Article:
Would Democrats Be Better Off With Sanders vs. Trump?
Policy + Politics

Would Democrats Be Better Off With Sanders vs. Trump?

If Democratic presidential primary Bernie Sanders is looking for a good reason to stay in the race given Hillary Clinton’s nearly insurmountable delegate lead, he just received a couple of big ones.

A Quinnipiac University poll found Sanders performs better than Clinton against presumptive GOP candidate Donald Trump in crucial swing states.

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The new poll shows Clinton in a dead heat with Trump in Pennsylvania, leading him by just one point, 43 percent to 42 percent. Sanders, meanwhile, leads the billionaire 47 percent to 41 percent.

The result is even more surprising when you consider the former secretary of state beat Sanders by 12 points in the Pennsylvania primary two weeks ago.

The close margins continue in Florida, a state Democrats need to win to keep the White House.

Clinton again barely beats Trump there, 43 percent to 42 percent, and the same is true for the Vermont lawmaker, who leads 44 percent to 42 percent.

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The picture is brighter for Sanders in the make-or-break state of Ohio. Clinton loses to Trump, 43 percent to 39 percent, while Sanders wins a hypothetical matchup, 43 percent to 41 percent.

The snapshot comes the same day a NBC News/SurveyMonkey poll found that while Clinton beats Trump in the general election, 49 percent to 44 percent, Sanders wipes the floor with him, winning 53 percent to 40 percent.

2016 Polls

And Sanders is still running strong in state primaries. A RealClearPolitics average of polls shows him with a six-point lead in Tuesday’s West Virginia primary, where 29 delegates are at stake.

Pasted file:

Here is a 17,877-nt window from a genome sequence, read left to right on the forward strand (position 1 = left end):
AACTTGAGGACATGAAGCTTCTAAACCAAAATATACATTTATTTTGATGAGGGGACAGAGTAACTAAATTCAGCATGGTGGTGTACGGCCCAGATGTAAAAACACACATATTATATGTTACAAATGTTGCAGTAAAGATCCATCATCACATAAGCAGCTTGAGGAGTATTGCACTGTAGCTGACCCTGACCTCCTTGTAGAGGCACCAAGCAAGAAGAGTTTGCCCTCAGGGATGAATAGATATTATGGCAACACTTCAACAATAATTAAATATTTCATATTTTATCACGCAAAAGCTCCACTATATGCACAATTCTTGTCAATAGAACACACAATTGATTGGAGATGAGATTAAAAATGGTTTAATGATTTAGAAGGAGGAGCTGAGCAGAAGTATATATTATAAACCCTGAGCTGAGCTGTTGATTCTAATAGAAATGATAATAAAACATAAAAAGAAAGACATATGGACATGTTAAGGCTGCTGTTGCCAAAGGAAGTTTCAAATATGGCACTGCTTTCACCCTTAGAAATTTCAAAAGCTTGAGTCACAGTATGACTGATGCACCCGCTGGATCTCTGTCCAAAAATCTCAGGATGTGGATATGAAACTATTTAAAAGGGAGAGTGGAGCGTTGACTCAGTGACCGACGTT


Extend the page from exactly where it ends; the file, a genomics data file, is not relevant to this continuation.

A win there, a week after his victory in Indiana, would provide Sanders with fresh motivation to keep running against Clinton. However, it will be very difficult to make significant progress against the former First Lady’s delegate count.

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The Clinton camp is acutely aware that a string of Sanders victories in May could imply that her campaign is losing ground as she heads into the crucial primaries on June 7 in California, New Jersey, Montana and several other states.

To stanch a possible loss of support, Clinton has begun running ads in Kentucky, which holds its primary next week – a step she didn’t take in either Indiana or West Virginia.

The protracted battle has become a favorite of Trump, who has taunted Clinton in recent days by saying she "can't close the deal" and defeat Sanders. Fighting a campaign on two fronts threatens to distract Clinton, allowing Trump to spend all of his time firing acid-tongued sallies her way.

The New York real estate mogul should be careful about gloating, though. While Trump appears headed for a big win in West Virginia’s GOP primary, Republicans also go to the polls in Nebraska, where some of his vanquished primary rivals are still on the ballot.

Sen. Ted Cruz (TX), who suspended his campaign last week following Trump’s double-digit victory in Indiana, is open to the possibility of restarting his presidential campaign if he wins Nebraska’s GOP primary today, according to Politico.

“The reason we suspended the race last week is with Indiana’s loss I didn’t see a viable path to victory. If that changes, we will certainly respond accordingly,” Cruz said during an interview with conservative radio show host Glenn Beck.